Green was immediately assigned to a solitary confinement cell when her second stint in jail started, according to her complaint. For the next two-and-a-half years, she would spend a significant amount of time there, though there are conflicting reports about exactly how long.
Her lawyer, Matthew Coyte, says he was able to obtain documentation showing she’d spent a little more than 8 months in solitary, though he believes she was in there longer. (Green was briefly shipped to two other jails, where she was not in solitary, but she spent the bulk of her incarceration at VCDC.)
VCDC acknowledged that it periodically put her in solitary confinement (also known as an “observation” cell) because the jail believed keeping her there at times was in the best interest of her and the other inmates.
“Here, the detention center had little choice but to periodically house Ms. Green in an observation cell for her own safety as well as the safety of other inmates,” the jail said in its statement. “Ms. Green was not housed in observation or segregation for years on end but rather placed there for periods of time when, because of her condition, her safety and the safety of others was at risk.”
While Green’s condition allegedly necessitated her segregation from the other inmates, the very act of isolating a mentally ill person could exacerbate their mental illness.
The ACLU has documented several instances of mentally ill inmates who got sicker in solitary confinement, and that was allegedly the case with Green.
“It was a very cold room, very small,” she said. “… It was very lonely, and I read my Bible a lot.” Somtimes, Green told me, she believed an old friend was in the cell with her, and she would sit and talk to him.
Green’s lawsuit further alleges that the jail would deny her feminine hygiene products, causing her to bleed on herself several months in a row. Her cell allegedly became squalid, as dirty food trays and trash accumulated in her tiny living space. The jail “absolutely denies” Green’s claims about unsanitary conditions or mistreatment, according to its prepared statement.
Her lawyer alleges she was in a sorry state when she finally got out of jail, though. After more than two years as a pre-trial detainee, Green was finally transferred to the New Mexico Behavioural Health Institute on Dec. 11, 2011. When she got there, she was described as “thin,” “unkempt,” “disheveled,” and showing signs of “psychosis,” according to her complaint.
Green started taking medication to treat her psychosis, and within five days her delusional thinking stopped. “It really brought me to reality, the medication did,” Green told me over the phone. “And it got me out of the situation, in my mind, that I was having.”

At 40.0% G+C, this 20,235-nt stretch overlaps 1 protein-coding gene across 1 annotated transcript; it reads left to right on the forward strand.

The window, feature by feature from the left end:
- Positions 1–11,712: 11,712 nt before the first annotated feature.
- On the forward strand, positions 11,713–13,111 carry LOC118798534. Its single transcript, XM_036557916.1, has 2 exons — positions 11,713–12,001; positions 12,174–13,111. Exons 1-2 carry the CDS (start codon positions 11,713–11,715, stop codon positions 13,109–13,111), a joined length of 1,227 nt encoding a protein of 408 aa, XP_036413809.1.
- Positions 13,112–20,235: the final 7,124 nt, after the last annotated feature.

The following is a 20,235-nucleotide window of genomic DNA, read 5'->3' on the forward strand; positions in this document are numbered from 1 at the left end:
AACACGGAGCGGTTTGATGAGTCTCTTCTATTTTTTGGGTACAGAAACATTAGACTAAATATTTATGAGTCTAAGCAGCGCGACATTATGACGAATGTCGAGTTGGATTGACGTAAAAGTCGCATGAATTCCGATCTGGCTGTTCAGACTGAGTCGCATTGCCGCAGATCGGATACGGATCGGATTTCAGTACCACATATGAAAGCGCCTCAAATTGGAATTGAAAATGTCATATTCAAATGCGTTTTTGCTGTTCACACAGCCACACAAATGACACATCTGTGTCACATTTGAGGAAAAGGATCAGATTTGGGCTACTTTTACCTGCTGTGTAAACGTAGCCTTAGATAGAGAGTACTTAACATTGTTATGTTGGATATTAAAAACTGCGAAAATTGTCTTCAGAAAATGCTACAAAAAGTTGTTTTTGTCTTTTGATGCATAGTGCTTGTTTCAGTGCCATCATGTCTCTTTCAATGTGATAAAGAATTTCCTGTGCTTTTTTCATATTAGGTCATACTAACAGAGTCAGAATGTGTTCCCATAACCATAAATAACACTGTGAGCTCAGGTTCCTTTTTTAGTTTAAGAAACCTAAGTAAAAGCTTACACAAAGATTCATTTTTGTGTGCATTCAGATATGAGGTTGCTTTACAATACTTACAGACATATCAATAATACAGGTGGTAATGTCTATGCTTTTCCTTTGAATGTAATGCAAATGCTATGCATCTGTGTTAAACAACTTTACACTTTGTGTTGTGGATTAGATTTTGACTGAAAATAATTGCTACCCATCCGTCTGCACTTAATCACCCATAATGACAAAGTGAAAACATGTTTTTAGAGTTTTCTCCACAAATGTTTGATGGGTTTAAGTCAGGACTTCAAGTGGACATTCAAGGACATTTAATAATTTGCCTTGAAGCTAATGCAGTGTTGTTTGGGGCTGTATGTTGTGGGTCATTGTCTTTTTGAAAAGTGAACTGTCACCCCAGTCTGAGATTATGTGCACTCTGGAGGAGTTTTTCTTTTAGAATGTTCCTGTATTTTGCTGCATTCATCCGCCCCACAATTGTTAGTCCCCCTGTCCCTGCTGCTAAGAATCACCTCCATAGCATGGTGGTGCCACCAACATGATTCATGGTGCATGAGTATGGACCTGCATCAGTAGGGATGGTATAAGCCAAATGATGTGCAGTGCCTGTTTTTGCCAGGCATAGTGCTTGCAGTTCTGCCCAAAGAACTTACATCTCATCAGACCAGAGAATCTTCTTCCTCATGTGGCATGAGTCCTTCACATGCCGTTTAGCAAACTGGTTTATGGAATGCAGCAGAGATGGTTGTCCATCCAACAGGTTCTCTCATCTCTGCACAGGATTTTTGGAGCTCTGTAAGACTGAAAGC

By February 1, 2012, she was declared mentally competent to stand trial. A judge dismissed the criminal charges against her and released her from jail about a week later.
‘Holding Facilities For America’s Mentally Ill’
It seems obvious that Green never belonged in jail in the first place, let alone for more than two years. The jail itself acknowledged that it wasn’t the best place for the mother of four.
“It is unfortunate that, because we do not have enough beds in treatment facilities in this country, that detention centres have become holding facilities for America’s mentally ill; as such they are put in the untenable position of holding mentally ill people with little choice of what to do with them,” the jail said.
Indeed, there has been a shortage of long-stay mental health facilities in America ever since the so-called de-institutionalism movement of the 1960s. The situation appears to be particularly bad in New Mexico. A 2012 study by the Treatment Advocacy Center listed the state as one where there was a “critical shortage” of beds. That report found that New Mexico had reduced its number of psychiatric beds by 60% between 2005 and 2010. In fact, the facility where Green was finally transferred is the only state-owned and operated psychiatric hospital in New Mexico.
While that hospital eventually helped with her psychosis, she says the jail left lasting psychological scars. “I have developed a fear of doors locking behind me now,” she told me, adding that she has post traumatic stress disorder and is a weaker person than she once was.
When asked if she was angry, she said she didn’t quite know how to answer that question.
“I am very forgiving. I guess I am more hurt than angry,” she said. “I feel like the whole system there just let me down.”